“When she took office, we talked about the state’s reliance on federal earmarks and she made it clear for several reasons she wanted to significantly cut back on that reliance,” Katz said.
Several other factors contributed. The national mood was turning, in part because of the controversy of the proposed bridge, which would have linked the airport on Gravina Island to Ketchikan. That shift meant it would be harder to land earmarks, especially for Alaska. Also, Stevens and Young, while still senior lawmakers, faced a diminishing role in Congress when the GOP lost control to Democrats in 2006.
In 2006 when she was running for governor, Palin was already walking a fine line. She praised the work the congressional delegation had done, but acknowledged change was coming when she appeared with the Alaska Professional Design Council, a group of civil engineers, land surveyors and architects.
(Watch video of Palin talking about earmarks and the congressional delegation here.)
She singled out Young for the work he did snagging highway money, saying Alaska was “fortunate to receive the largess that Don Young was able to put together for Alaska” when he oversaw the 2005 highway bill.
But she also said that Alaska’s reputation meant that the new governor must find a “diplomatic and supportable way to go about requesting those federal funds.”
“I’m going to fight hard with our federal delegation for the federal financial support of our infrastructure that Alaska deserves,” Palin said, adding that it might require “minimizing that conventional earmark process.”
Even former sinners are welcome into the anti-earmark fold, said Sen. Tom Coburn, R-Okla., the leading crusader in Congress for scaling back wasteful spending, and someone who calls the way his colleagues dole out earmarks a “favor factory.”
“Anybody that comes to Washington that wants to help change the process, and reform the process so that the next couple of generations have some hope, I’m all for them,” Coburn said. “If she has a solid position now, I’m all for her. I think she’s going to be just what the doctor ordered.”
Palin’s earmarking got its start when she was mayor of Wasilla. As mayor, she played a role in obtaining $11.9 million for pet projects for her town from 1998 to 2003, according to an analysis by Taxpayers for Common Sense, the Washington D.C. budget watchdog group.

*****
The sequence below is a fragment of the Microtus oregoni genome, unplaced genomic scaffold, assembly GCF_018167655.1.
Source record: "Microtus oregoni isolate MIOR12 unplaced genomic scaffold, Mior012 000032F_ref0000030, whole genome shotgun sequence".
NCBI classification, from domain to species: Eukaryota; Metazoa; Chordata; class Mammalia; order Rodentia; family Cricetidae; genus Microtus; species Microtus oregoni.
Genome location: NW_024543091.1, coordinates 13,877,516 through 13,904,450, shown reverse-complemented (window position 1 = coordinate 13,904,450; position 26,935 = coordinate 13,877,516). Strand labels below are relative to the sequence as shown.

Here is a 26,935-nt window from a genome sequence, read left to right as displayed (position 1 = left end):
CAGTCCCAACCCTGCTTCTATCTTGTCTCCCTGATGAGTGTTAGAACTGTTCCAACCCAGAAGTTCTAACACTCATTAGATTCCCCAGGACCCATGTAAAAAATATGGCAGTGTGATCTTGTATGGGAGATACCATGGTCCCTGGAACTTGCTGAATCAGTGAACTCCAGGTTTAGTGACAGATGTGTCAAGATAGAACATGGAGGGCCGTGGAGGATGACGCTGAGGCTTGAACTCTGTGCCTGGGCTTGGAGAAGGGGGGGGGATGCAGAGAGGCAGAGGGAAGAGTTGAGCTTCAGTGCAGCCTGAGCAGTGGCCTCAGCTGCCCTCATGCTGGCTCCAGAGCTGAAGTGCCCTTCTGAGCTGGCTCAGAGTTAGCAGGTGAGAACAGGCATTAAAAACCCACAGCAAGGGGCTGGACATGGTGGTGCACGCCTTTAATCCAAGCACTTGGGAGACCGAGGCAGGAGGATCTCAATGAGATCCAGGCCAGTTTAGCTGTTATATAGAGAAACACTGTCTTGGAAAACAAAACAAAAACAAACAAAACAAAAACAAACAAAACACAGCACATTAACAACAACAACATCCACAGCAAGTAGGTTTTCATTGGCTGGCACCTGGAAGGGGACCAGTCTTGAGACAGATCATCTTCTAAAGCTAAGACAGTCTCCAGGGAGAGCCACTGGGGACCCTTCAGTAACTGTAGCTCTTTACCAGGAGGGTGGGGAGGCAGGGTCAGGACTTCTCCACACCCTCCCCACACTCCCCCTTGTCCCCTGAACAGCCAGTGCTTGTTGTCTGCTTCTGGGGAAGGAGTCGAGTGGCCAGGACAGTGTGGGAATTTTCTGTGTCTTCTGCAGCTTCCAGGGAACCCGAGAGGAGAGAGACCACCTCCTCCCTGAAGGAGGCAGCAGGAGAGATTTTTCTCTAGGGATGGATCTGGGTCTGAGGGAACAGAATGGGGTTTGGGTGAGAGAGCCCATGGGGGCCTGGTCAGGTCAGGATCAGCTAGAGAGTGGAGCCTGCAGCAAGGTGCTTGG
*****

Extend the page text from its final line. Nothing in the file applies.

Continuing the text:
She also hired a lobbyist who pushed for a $15 million commuter rail project to link Wasilla, Anchorage and Girdwood. The other large earmarks’ included: $2.5 million to start work on an alternative transportation route, $1.5 million for water and sewer improvements, earmarks of $1 million and $900,000 toward an intermodal facility adding parking and bus links to a rail terminal (this project later got $5 million more in the 2005 transportation bill after she left office), and earmarks of $1 million and $750,000 for technology and communications upgrades for a Wasilla Regional Dispatch Center.
McCain listed several of those projects as “objectionable.” They included $450,000 for the Matanuska-Susitna Borough for an agricultural processing facility in Wasilla, a $1 million grant to the Wasilla Regional Dispatch Center and $500,000 spent on trails under the Federal Lands Program.
“I think there is somewhat of a jumble there,” said Steve Ellis, vice president of Taxpayers for Common Sense.
“Certainly, when she was mayor, they hired a lobbyist and she got Wasilla into the earmark game, which they’re still in today,” Ellis said. “When you shift gears to being governor, she has tried to cut back the requests and had some kind of public tiffs with Senator Stevens over the issue of earmarks. There definitely has been some evolution overall in the process.”
But like many elected officials, it’s not always clear where she stands on earmarks, Ellis added.
“I think she’s somewhere in between,” he said. “If you look at her more recent comments, it looks like she’s seen the light about the process of earmarks and wants to wean the state from its addiction.’’
Ironically, shortly after taking office as governor, Palin got an unambiguous forecast on earmarks from Stevens, who signaled in 2007 in a speech to the Alaska legislature that federal budget writers were taking note of the state’s budget surpluses and “the billions of dollars in our Permanent Fund” from burgeoning oil revenues. The earmark era was coming to an end.
Warned Stevens: “To them, the question seems simple: if Alaskans are unwilling to invest in a project, why should the federal government?”
Greg Gordon from McClatchy Newspapers contributed to this article.